Even if and when you stay faithfully married, your time as a wife won’t last forever.
When you and your husband are committed to your marriage – and you work together at building your marriage – you’re fulfilling your wedding vows day by day and year by year.
There comes a point, after your heady newlywed days and the harried years of raising children, when you understand each other and settle in to growing old together. You watch each other wrinkle and gray. You help each other get around and navigate doctor appointments. You can look back at your life you’ve built together with satisfaction.
But then, whether it’s expected or unexpected, one of you will pass from this life first.
Death will part you.
And then, the surviving spouse goes through the challenging, heartbreaking phase of moving on. As R.C. Sproul wrote:
“When a person loses her lifelong mate, it’s like losing an integral, intimate part of one’s self because husband and wife, we are told, in the mystery of marriage are one flesh. So, the pain of widowhood brings a unique dimension of loneliness. It’s jarring to suddenly be alone when one has been accustomed to the constant companionship with one’s spouse over a long period of time.”
Two lessons from a happy marriage
In the past month, my family has mourned with our dearest neighbor, as her husband of 53 years died suddenly. She was at home, waiting for her beloved husband to return from lunch out with a friend – yet he never came home.
Now she’s left, wishing he could come walking through the door again so they could carry on with their everyday lives together. And now she’s left, grieving, missing him terribly and thinking about how very much her life has changed.
When I contemplate the example of their strong, loving marriage, I’m so thankful for the lessons it taught me and my husband.
I’m grateful we were able to see a couple live happily in their daily lives – even when the personalities and preferences of the husband and wife were so radically different. (He was quiet and loved the outdoors. She is outgoing and loves to stay in.)
With their marriage in mind, here are two big takeaways I’ve had:
1. Spend time with your husband while you still can.
Each day is a gift. And as tempting as it is to make plans together as a couple, it’s vital to remember that tomorrow is not guaranteed.
Sure, you could do other things – either on your own or with friends. You could fill your schedule until you’re running each and every day. But if your daily life is a continual hectic rush, are you truly enjoying your husband?
Every husband is a gift given from God. Your husband may not necessarily seem like a gift each and every day, but he is. It’s important to appreciate this gift while you have it.
From my years of singleness, I can guarantee you that many women hope and pray for a husband. But not all have one.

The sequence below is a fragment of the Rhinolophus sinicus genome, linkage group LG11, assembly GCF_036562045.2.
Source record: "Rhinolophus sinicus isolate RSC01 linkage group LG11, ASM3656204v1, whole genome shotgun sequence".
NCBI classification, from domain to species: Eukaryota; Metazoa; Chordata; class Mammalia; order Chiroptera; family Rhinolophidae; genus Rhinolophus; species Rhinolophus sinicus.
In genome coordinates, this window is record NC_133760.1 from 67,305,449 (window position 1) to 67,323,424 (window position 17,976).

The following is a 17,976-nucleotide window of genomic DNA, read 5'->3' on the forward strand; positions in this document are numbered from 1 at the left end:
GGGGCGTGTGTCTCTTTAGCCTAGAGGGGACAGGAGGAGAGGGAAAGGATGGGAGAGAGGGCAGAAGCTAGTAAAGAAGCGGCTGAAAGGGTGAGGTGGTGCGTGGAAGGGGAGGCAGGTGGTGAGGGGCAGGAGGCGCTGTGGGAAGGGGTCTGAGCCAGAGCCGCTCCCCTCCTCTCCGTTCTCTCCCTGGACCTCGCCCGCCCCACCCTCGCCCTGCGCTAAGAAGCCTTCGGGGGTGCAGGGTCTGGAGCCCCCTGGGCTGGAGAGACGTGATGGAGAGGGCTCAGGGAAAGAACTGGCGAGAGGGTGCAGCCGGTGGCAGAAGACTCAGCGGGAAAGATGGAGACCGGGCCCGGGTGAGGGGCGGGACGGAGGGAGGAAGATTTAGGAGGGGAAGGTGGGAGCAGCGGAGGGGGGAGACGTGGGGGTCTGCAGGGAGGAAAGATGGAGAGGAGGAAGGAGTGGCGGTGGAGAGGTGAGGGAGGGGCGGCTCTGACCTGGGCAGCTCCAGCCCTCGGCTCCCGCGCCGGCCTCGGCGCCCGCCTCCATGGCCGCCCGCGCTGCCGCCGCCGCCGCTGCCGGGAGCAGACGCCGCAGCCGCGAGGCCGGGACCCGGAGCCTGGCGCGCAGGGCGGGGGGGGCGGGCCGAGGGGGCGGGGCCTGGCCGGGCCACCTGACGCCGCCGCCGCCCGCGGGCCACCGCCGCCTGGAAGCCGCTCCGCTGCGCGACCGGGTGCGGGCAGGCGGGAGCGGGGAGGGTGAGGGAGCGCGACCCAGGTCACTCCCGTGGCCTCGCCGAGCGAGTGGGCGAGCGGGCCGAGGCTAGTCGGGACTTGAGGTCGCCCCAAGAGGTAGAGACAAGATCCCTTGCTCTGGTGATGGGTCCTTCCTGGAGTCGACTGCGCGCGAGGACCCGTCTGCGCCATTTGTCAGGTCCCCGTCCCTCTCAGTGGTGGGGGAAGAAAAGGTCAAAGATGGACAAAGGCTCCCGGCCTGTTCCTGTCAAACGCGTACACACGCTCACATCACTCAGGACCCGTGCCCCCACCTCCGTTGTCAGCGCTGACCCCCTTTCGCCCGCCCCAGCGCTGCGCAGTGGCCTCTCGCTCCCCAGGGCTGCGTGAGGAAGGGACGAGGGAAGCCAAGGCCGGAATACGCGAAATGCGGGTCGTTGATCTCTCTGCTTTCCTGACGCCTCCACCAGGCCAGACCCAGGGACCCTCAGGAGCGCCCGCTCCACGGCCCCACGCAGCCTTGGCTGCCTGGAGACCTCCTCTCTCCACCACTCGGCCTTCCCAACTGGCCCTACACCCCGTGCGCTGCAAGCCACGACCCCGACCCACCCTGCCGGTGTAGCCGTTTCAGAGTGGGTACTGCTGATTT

Appreciate your husband and invest in your relationship by spending time together while you can. Ride with him just because you can. Spend time in the same room because you have each other. You can still be very different people but closely united in marriage.
2. If at all possible, don’t leave each other angry.
You know how Ephesians 4:26 says, “Don’t let the sun go down on your anger”?
I always was so annoyed at the advice to not go to bed angry. If a disagreement just couldn’t be resolved right away, I knew that things would improve in the morning. Sometimes both you and your husband just need to get to bed and sleep off your annoyances.
As two sinful people living in a fallen world, a husband and wife can’t possibly get along all the time. And really, it’s ridiculous to even try. You’re two individuals who clearly have different perspectives, personalities and opinions.
But, realistically speaking, it’s important to try to forgive and forget quickly as a wife.
Of course, if you and your husband need to work through a huge issue, pray and work through it. Expect it to take some time, tears, and a lot of words and prayers. But if at all possible, try not to hold a grudge. Don’t let bitterness poison your relationship and your attitude.
Work through your problems and come back to a good place in your marriage – so that can keep being a loving wife, faithful to your vows both in good times and in bad. As you work toward this, remember that you never know what could possibly be the last time you say goodnight or goodbye.
One tradition my grandma passed along to me was waving to people as they drive away from your home. As much as possible, I try to stop what I’m doing and wave goodbye to guests as they leave. And I do the same with my husband. Sending him off with a kiss, an “I love you,” and a wave is one habit of mine I hope I’ll always keep.
As you think of life with your own husband, remember to tell him how you treasure him. Tell him what you appreciate. And remember that your time together won’t last forever – so make the most of right now.
What are some ways you show your husband you appreciate him? How do you remind yourself that time as a wife won’t last forever?
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